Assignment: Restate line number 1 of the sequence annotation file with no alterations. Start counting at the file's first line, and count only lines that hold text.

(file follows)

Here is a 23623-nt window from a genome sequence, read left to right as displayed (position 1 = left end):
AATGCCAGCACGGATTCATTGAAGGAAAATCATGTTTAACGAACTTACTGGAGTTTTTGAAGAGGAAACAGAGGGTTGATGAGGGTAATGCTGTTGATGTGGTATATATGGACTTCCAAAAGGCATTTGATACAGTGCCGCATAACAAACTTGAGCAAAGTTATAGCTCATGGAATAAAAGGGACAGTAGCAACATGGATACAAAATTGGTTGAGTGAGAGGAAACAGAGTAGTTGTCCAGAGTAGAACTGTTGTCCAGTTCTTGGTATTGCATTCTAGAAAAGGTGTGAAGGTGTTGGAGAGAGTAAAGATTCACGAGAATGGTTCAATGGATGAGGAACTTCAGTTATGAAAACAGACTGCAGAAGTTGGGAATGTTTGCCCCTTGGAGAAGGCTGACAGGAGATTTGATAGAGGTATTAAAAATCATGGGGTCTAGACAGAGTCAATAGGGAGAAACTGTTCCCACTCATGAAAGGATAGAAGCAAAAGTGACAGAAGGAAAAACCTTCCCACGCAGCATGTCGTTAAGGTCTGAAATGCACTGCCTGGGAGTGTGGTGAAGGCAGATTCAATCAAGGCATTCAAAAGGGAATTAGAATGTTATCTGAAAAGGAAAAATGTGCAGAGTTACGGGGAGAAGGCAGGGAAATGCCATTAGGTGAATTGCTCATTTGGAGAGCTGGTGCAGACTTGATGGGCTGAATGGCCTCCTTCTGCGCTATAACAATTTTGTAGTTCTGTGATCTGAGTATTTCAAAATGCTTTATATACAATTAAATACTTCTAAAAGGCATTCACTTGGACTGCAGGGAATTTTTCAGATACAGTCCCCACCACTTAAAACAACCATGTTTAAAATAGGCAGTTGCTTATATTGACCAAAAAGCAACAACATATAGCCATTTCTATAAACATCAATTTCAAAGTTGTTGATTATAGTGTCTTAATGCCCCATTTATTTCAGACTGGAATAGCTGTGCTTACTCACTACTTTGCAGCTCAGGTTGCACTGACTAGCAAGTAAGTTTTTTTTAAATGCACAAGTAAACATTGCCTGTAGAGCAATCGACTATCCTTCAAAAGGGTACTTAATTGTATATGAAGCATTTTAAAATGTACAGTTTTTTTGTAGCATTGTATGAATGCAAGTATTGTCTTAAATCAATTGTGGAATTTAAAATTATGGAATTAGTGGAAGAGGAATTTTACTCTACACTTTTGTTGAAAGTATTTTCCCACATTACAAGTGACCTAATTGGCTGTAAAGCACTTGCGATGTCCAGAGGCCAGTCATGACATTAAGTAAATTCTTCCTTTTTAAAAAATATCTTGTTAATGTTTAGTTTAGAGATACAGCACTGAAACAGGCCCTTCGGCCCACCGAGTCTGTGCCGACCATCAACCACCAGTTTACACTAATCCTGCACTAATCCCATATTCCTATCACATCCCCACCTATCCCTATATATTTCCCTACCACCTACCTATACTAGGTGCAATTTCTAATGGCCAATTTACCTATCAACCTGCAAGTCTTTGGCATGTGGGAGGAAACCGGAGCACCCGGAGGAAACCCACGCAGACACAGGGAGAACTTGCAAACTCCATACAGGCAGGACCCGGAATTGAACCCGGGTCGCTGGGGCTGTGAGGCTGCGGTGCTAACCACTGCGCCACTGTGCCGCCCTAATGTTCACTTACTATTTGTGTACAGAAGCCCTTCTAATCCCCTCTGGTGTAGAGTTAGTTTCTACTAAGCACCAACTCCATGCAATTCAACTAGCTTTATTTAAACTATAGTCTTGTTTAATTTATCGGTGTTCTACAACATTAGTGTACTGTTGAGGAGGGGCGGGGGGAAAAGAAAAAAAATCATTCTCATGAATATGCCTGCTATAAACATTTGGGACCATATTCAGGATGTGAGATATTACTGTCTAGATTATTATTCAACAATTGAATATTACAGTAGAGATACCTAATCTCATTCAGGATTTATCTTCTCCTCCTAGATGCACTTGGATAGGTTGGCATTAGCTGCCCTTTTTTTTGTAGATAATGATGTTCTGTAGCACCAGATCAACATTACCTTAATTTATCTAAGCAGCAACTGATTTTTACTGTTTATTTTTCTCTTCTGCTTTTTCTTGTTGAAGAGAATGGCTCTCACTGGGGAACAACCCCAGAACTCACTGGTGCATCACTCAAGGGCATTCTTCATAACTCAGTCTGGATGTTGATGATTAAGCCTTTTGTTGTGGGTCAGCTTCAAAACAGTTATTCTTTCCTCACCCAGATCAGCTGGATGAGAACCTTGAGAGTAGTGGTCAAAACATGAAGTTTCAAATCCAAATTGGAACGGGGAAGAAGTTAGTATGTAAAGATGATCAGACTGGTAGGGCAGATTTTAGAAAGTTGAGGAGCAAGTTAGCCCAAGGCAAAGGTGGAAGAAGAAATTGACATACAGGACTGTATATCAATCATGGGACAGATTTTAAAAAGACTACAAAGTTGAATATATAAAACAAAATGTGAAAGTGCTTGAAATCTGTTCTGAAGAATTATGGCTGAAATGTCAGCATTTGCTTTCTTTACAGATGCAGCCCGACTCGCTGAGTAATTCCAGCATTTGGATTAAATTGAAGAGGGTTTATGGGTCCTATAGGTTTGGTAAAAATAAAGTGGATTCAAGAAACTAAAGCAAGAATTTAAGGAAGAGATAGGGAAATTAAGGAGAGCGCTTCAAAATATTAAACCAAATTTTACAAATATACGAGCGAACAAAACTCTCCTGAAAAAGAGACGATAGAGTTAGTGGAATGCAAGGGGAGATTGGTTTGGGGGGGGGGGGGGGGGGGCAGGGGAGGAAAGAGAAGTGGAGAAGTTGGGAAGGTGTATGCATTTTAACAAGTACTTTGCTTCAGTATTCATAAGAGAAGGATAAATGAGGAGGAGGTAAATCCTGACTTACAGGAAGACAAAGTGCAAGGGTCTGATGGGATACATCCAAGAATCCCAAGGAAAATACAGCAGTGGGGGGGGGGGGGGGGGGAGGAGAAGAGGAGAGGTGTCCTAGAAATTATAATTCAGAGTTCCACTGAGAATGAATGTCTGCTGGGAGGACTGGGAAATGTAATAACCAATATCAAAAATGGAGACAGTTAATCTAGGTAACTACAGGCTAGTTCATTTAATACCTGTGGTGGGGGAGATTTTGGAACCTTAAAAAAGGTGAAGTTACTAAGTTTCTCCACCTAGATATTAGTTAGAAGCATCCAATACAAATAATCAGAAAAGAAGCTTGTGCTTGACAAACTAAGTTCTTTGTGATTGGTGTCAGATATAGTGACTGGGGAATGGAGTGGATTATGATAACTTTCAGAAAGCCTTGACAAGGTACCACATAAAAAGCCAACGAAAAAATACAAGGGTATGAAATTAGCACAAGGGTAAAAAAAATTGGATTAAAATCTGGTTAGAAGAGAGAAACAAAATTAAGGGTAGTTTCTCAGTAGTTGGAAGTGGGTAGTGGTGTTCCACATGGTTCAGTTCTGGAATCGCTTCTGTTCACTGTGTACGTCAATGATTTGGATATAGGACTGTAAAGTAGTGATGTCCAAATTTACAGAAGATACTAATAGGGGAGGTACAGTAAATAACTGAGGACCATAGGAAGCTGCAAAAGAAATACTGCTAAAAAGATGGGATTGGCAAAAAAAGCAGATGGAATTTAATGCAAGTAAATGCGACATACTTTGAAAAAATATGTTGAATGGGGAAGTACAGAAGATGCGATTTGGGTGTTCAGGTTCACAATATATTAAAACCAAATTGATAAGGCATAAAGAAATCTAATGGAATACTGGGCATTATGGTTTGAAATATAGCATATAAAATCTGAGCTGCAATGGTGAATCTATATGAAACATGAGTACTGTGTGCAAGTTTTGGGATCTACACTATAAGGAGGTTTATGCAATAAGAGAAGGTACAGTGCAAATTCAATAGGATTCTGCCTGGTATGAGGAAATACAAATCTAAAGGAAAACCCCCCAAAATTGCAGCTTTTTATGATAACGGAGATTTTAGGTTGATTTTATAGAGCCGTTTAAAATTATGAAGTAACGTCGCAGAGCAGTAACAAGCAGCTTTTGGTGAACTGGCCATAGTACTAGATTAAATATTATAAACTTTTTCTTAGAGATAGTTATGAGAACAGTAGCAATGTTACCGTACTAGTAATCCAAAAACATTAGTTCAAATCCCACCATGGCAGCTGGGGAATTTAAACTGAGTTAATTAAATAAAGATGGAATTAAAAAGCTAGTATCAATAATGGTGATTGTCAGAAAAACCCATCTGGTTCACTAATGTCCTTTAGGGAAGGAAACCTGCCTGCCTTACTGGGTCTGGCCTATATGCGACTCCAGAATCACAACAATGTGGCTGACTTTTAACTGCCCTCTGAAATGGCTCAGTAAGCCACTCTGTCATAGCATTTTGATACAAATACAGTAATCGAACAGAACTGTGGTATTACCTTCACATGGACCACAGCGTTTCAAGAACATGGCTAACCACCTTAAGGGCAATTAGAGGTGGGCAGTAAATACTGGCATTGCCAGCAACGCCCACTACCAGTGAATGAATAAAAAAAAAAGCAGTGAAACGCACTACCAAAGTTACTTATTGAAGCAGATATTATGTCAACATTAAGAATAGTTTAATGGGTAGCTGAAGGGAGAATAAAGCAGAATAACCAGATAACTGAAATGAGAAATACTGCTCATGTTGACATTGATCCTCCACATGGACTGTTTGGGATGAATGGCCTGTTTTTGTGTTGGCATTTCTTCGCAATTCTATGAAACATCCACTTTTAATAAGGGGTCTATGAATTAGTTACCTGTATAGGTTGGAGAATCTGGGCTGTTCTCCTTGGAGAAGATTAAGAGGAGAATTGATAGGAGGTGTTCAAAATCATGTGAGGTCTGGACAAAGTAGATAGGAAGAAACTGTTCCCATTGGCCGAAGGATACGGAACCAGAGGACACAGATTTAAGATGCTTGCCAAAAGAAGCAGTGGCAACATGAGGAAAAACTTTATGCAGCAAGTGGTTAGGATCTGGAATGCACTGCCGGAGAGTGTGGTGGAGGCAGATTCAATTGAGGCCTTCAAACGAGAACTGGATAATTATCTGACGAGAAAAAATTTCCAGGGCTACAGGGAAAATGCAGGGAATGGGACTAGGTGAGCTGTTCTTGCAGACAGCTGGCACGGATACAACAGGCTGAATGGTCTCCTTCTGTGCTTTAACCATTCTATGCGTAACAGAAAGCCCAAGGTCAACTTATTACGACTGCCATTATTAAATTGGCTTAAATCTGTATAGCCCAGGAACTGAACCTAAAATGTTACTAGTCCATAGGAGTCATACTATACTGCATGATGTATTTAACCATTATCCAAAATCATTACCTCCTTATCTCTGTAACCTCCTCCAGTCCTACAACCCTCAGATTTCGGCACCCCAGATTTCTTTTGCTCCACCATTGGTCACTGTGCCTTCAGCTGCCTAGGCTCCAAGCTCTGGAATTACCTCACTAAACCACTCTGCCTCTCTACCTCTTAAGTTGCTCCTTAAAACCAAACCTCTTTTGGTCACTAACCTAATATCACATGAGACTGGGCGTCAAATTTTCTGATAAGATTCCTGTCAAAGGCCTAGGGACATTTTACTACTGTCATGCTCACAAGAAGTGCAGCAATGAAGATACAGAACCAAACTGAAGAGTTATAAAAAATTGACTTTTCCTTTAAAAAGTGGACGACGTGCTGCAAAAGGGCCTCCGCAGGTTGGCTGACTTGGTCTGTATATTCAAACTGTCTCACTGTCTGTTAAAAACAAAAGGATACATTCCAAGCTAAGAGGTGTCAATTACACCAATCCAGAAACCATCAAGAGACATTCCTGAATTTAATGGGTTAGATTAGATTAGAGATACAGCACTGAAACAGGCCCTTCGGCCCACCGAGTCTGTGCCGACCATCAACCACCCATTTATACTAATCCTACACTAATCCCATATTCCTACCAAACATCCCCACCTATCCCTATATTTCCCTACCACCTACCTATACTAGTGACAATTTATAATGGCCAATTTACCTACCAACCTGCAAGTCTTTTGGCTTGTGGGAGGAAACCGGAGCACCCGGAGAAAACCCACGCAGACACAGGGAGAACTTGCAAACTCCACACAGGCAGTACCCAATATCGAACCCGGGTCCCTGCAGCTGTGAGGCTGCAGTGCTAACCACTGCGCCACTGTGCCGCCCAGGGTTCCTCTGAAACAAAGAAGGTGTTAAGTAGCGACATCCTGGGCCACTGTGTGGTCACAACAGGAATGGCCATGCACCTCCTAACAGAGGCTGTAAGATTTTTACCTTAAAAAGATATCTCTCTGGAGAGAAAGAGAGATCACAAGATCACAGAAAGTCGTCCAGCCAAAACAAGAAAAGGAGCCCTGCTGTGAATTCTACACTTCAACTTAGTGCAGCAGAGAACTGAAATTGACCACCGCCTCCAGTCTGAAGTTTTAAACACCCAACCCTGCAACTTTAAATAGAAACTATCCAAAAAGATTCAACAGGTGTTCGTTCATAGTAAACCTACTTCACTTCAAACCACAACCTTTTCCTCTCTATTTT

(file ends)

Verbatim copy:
Here is a 23623-nt window from a genome sequence, read left to right as displayed (position 1 = left end):